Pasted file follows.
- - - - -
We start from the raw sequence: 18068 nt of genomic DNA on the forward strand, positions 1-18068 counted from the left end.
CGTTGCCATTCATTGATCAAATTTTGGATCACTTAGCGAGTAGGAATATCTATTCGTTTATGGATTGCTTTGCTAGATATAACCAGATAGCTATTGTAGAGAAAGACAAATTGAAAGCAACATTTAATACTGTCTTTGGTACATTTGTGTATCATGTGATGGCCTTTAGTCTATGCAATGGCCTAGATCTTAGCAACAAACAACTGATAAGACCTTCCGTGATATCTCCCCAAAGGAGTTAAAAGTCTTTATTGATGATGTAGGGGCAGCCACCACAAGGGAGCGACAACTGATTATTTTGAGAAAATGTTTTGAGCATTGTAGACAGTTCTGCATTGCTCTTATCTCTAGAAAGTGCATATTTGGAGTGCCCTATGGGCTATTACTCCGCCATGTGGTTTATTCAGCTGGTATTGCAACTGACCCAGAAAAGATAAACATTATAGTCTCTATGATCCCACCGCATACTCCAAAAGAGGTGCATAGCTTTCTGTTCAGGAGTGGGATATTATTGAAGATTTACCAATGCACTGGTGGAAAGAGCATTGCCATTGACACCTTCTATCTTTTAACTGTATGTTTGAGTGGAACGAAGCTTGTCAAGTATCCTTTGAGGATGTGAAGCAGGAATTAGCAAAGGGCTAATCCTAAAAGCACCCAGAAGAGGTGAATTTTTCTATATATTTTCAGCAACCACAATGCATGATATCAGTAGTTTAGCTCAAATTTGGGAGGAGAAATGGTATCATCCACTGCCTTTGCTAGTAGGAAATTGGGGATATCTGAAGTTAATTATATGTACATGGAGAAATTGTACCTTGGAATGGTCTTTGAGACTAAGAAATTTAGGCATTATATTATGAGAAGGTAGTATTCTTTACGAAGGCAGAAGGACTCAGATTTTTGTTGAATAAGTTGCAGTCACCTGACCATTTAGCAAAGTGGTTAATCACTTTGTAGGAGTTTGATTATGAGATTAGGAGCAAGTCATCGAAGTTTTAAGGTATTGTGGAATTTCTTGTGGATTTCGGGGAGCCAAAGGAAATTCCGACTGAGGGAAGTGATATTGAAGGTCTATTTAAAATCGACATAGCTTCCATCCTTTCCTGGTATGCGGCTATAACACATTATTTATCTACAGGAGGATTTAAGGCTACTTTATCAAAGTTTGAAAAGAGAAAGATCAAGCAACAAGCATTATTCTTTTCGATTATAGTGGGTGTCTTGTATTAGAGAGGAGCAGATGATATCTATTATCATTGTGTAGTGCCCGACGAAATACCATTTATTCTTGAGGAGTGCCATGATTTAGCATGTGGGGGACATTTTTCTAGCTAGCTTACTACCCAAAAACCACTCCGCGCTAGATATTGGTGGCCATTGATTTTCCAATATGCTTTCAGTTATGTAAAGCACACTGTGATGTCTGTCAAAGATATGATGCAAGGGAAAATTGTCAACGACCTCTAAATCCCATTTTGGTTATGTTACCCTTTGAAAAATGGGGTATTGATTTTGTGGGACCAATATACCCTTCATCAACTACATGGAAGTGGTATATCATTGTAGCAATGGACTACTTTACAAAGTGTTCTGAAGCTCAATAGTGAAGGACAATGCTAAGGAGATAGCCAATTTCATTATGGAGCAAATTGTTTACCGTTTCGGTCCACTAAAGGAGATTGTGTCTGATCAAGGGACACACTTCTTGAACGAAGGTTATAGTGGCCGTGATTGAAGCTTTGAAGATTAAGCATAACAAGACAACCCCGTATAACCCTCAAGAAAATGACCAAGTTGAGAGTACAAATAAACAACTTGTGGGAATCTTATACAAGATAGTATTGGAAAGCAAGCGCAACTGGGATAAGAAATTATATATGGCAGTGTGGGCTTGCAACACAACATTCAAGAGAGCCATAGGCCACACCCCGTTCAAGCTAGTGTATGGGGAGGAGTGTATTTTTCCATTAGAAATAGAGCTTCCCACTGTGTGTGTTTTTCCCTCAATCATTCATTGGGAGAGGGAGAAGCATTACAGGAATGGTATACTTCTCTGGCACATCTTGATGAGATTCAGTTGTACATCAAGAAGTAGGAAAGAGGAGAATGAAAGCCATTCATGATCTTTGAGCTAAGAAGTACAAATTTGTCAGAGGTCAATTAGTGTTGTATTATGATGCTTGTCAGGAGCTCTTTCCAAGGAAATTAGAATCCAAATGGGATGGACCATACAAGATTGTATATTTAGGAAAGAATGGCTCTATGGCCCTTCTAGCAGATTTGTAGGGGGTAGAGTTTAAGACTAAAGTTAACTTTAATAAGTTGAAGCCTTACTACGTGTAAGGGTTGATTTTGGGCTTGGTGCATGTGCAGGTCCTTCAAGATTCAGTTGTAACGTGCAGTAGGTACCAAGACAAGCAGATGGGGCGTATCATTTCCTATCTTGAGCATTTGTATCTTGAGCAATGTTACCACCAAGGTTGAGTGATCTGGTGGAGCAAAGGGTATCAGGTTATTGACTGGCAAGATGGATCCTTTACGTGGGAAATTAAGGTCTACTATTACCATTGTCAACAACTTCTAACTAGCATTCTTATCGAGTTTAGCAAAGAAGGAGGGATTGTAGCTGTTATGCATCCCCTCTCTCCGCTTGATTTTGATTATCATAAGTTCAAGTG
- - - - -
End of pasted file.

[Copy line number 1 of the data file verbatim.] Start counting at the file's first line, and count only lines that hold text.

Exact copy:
We start from the raw sequence: 18068 nt of genomic DNA on the forward strand, positions 1-18068 counted from the left end.